Another common theme among successful single women is the balance of embracing and being proud of their accomplishments, but not being perceived as intimidating. I have experienced this in my own life and seen many of my very amazing and talented lady friends experience it as well. As a result sometimes we start to hold back from sharing some of the amazing personal experiences and achievements we have had, as we are trying to avoid that "intimidating" label. My hobby outside of work is mountaineering, and yes it requires high endurance and determination. I have been fortunate to climb all over the world and more importantly climbing has given me a voice to talk about women's rights, as I do most of my climbs for charity. I have heard some of the most absurd comments from men as to how my personal accomplishments have made them feel about themselves, which has made for some awkward dates nonetheless, but at the end of the day, climbing is a part of my life and it has brought me so much joy and fulfillment. It is something I should be proud and happy to talk about. I must admit at times some of these comments have also made me feel less feminine, yet deep down I am a girlie girl and I now I can hold my own on a mountain and in a sexy dress. That should not require any justifications. The lessons I have learned from climbing have helped me excel at work, have endurance as an entrepreneur, and provided a new perspective in my personal relationships. I challenge women to bring in their personal passions and hobbies into other areas of their lives. Do not keep each part of yourself in a separate box! It is the combination of all of these things that will make you stand out as a leader in your life and ultimately bring more fulfillment.

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Photo Credit: Sarah Beth Studios, San Francisco

So how do we start to break down these stereotypes and perceptions? Can women be strong and fierce at work, yet personable and respected, or must they always be viewed as being bitchy? Do women need to dress a certain way in the business world in order to be taken seriously? I believe it starts with having a voice, speaking your mind and taking an active part in what you think needs to be done in your organization. No matter if you are male or female, each person must build their own credibility at work; we must each prove ourselves in order for our recommendations to be taken into account and so forth. The difference is that many women hold back opinions due to hierarchy, fear and insecurity, while this is less the case among men. So, a first step is having an opinion or recommendation and making it heard versus waiting for someone to ask you. Start establishing your own leadership presence in your own manner that is true to yourself. Be firm when you need to, but do not lose yourself in a role you feel you have to play. Bring the areas that make you, YOU outside of work into your work. Passion and happiness can have such an incredible impact in the quality of work a person does. At the end of the day, it is not our jobs that define us; we are made of so much more. Think of how much more women could bring to the table in the workforce if they would embrace all that they are outside of work in their families, communities and more. They would bring a whole new level of leadership, insight, and contribution.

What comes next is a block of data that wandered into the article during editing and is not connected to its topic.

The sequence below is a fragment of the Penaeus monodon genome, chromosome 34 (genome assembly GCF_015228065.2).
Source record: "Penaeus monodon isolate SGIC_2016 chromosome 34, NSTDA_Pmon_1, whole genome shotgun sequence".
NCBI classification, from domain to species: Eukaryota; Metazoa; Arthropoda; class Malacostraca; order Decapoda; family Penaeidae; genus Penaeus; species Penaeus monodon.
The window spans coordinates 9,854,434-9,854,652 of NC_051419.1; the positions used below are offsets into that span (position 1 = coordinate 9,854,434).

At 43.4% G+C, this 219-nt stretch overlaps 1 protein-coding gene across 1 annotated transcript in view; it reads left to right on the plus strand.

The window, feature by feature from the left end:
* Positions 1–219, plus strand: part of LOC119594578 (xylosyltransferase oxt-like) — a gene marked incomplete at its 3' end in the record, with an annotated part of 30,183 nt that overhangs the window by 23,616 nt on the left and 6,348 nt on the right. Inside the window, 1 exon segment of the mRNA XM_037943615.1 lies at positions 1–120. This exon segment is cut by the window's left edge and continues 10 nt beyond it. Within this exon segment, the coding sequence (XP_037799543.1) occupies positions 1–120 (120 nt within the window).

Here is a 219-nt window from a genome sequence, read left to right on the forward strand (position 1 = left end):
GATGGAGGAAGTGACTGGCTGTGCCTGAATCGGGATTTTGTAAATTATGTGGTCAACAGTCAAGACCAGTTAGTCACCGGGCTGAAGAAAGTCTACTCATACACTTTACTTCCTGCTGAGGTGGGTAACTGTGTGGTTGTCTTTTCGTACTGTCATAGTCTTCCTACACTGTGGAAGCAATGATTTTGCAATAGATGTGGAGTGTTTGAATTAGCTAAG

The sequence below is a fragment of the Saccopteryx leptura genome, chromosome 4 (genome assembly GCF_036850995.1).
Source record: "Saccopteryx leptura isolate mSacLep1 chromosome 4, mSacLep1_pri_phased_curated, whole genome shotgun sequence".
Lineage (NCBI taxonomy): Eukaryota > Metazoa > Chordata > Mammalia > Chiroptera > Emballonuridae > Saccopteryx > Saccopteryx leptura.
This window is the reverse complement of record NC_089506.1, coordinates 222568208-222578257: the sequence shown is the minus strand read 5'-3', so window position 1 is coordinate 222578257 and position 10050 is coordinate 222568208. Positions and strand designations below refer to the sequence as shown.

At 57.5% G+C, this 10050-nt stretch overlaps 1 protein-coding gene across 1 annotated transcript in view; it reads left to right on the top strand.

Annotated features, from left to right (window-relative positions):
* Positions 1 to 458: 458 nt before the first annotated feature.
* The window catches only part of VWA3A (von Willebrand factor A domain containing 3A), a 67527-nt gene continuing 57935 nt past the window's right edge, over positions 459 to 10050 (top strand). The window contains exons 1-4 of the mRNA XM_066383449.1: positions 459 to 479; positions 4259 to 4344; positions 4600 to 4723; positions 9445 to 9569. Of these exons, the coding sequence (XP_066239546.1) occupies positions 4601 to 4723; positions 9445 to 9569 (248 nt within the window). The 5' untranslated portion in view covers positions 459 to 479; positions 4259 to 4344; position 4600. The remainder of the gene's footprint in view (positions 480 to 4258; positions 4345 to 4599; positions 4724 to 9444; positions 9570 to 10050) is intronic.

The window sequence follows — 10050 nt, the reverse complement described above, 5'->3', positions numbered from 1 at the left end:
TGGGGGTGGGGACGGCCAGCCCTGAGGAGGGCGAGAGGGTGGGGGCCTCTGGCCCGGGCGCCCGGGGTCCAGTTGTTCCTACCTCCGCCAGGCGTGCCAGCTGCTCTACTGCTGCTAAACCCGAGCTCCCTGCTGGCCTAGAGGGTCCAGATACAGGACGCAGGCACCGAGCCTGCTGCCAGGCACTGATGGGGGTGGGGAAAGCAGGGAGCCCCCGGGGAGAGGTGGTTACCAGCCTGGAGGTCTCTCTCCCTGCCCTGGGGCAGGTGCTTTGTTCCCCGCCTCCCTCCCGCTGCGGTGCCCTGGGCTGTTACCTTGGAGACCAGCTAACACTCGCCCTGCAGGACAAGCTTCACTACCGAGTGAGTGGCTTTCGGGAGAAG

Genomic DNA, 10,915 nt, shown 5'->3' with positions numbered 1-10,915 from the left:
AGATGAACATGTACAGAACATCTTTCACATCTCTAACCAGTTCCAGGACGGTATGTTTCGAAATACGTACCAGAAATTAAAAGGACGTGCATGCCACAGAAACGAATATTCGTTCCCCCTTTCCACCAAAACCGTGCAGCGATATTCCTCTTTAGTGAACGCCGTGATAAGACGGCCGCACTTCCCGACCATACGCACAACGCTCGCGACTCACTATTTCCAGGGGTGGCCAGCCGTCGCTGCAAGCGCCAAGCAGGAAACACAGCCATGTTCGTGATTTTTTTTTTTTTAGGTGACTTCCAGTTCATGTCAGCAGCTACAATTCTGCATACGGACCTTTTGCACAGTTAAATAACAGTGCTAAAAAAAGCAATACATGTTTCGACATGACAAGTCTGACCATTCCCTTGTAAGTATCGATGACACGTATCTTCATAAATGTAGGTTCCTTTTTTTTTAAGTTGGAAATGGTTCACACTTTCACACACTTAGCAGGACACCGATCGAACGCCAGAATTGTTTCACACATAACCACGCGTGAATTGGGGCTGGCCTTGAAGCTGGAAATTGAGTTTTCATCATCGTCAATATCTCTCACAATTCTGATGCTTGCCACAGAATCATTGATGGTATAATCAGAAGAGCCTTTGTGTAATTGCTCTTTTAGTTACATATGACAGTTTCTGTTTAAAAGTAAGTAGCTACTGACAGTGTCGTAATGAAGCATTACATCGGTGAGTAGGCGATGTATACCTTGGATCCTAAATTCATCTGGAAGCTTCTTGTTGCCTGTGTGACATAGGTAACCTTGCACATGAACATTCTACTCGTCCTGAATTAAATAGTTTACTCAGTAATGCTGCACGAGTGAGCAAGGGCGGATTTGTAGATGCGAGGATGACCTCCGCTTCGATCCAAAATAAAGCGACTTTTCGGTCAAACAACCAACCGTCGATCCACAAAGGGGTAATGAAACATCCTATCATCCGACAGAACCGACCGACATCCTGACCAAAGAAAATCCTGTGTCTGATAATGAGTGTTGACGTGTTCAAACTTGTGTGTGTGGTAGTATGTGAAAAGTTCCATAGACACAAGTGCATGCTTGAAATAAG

Can we be smart and sexy and taken seriously? Can we be athletic and adventurous, yet feminine? Can we be caretakers and have careers? At each stage of life, what persona must we play? Do we as women have to continue to choose among one of these, or can we begin to express and excel by bringing to the table all of our talents, passions, intelligence, nurturing, femininity and collaborative spirit? The answer to all of these should be YES, YES, YES! Start embracing who we are as women, and acknowledge how much we have to contribute to our work, families and society. Let's not set limits as to what we can or can't accomplish because we are women. Let's start believing within each of us that we CAN have it all, whatever "ALL" means to each of us, as it is not the same for everyone. It starts with a belief, a mindset shift of removing our self-proposed limits. We do not belong in a box; I know I most certainly do not and am happy I have allowed myself to explore all that I might BE outside of that box.